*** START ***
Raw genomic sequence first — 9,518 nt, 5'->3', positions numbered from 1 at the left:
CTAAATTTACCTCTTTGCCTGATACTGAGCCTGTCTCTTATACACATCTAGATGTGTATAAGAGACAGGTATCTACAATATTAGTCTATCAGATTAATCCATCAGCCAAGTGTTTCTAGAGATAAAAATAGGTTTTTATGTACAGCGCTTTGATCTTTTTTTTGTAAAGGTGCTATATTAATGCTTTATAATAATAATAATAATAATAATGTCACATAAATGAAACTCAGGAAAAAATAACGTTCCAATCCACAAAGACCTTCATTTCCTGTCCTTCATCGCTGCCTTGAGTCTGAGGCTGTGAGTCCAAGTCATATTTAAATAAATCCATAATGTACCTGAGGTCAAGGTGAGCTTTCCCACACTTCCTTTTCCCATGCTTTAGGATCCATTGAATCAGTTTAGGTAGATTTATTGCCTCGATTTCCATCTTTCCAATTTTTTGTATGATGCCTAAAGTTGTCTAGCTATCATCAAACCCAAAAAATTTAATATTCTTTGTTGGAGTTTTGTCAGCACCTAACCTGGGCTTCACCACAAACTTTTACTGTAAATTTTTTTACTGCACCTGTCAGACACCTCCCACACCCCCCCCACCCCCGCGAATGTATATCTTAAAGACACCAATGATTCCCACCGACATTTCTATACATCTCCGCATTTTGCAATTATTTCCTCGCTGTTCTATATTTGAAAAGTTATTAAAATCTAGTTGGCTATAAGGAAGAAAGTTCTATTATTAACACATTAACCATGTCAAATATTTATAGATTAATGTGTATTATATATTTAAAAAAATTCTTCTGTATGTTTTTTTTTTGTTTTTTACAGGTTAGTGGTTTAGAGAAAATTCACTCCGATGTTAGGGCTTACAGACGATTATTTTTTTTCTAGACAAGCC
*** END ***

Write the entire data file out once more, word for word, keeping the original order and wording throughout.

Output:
Raw genomic sequence first — 9,518 nt, 5'->3', positions numbered from 1 at the left:
CTAAATTTACCTCTTTGCCTGATACTGAGCCTGTCTCTTATACACATCTAGATGTGTATAAGAGACAGGTATCTACAATATTAGTCTATCAGATTAATCCATCAGCCAAGTGTTTCTAGAGATAAAAATAGGTTTTTATGTACAGCGCTTTGATCTTTTTTTTGTAAAGGTGCTATATTAATGCTTTATAATAATAATAATAATAATAATGTCACATAAATGAAACTCAGGAAAAAATAACGTTCCAATCCACAAAGACCTTCATTTCCTGTCCTTCATCGCTGCCTTGAGTCTGAGGCTGTGAGTCCAAGTCATATTTAAATAAATCCATAATGTACCTGAGGTCAAGGTGAGCTTTCCCACACTTCCTTTTCCCATGCTTTAGGATCCATTGAATCAGTTTAGGTAGATTTATTGCCTCGATTTCCATCTTTCCAATTTTTTGTATGATGCCTAAAGTTGTCTAGCTATCATCAAACCCAAAAAATTTAATATTCTTTGTTGGAGTTTTGTCAGCACCTAACCTGGGCTTCACCACAAACTTTTACTGTAAATTTTTTTACTGCACCTGTCAGACACCTCCCACACCCCCCCCACCCCCGCGAATGTATATCTTAAAGACACCAATGATTCCCACCGACATTTCTATACATCTCCGCATTTTGCAATTATTTCCTCGCTGTTCTATATTTGAAAAGTTATTAAAATCTAGTTGGCTATAAGGAAGAAAGTTCTATTATTAACACATTAACCATGTCAAATATTTATAGATTAATGTGTATTATATATTTAAAAAAATTCTTCTGTATGTTTTTTTTTTGTTTTTTACAGGTTAGTGGTTTAGAGAAAATTCACTCCGATGTTAGGGCTTACAGACGATTATTTTTTTTCTAGACAAGCC